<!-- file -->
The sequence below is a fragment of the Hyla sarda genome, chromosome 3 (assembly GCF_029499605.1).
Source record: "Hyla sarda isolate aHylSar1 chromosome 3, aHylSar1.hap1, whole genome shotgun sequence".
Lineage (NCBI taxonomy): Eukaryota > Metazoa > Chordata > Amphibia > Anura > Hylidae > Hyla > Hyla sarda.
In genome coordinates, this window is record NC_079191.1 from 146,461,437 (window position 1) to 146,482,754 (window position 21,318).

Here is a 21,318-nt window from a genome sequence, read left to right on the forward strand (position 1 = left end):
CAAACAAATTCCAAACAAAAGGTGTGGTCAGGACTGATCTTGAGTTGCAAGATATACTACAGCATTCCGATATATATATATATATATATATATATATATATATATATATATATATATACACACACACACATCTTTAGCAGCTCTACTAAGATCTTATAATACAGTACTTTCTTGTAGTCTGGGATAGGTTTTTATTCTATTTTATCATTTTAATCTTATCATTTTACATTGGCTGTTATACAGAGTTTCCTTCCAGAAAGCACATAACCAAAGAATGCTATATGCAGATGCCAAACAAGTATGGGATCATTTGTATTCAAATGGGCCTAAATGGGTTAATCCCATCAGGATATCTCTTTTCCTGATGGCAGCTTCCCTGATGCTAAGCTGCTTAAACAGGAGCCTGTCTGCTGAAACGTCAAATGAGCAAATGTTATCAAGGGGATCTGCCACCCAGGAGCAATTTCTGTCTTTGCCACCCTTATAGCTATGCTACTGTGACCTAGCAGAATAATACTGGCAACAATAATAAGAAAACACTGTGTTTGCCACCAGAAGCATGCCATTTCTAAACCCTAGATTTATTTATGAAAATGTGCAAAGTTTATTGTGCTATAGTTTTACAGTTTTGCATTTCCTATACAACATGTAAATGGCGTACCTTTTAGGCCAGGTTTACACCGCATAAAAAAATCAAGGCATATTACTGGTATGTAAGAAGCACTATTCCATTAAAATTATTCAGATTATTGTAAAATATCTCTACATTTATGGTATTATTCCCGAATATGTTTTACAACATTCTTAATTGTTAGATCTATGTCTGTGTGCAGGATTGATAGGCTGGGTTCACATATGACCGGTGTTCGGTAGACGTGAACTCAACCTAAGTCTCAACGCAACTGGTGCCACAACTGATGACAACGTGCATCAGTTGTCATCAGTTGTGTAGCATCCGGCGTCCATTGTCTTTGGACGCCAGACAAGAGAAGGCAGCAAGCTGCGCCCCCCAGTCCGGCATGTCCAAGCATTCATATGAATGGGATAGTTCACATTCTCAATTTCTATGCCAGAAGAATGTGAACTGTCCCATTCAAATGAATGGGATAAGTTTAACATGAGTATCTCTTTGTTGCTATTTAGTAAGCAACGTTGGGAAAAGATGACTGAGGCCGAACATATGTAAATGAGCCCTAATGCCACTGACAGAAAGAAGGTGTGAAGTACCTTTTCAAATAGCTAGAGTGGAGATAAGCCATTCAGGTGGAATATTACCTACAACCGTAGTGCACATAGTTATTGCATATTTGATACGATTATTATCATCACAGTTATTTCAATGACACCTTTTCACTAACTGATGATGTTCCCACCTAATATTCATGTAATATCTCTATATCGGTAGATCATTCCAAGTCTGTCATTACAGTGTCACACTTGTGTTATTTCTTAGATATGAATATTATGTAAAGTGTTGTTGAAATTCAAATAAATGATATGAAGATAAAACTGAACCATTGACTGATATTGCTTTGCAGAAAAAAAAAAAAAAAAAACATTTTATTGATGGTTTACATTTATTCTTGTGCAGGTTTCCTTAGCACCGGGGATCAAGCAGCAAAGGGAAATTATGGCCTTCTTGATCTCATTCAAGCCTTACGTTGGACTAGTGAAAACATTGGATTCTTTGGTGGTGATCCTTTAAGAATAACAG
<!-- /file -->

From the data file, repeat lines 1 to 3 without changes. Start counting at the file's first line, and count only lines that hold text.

The sequence below is a fragment of the Hyla sarda genome, chromosome 3 (assembly GCF_029499605.1).
Source record: "Hyla sarda isolate aHylSar1 chromosome 3, aHylSar1.hap1, whole genome shotgun sequence".
Lineage (NCBI taxonomy): Eukaryota > Metazoa > Chordata > Amphibia > Anura > Hylidae > Hyla > Hyla sarda.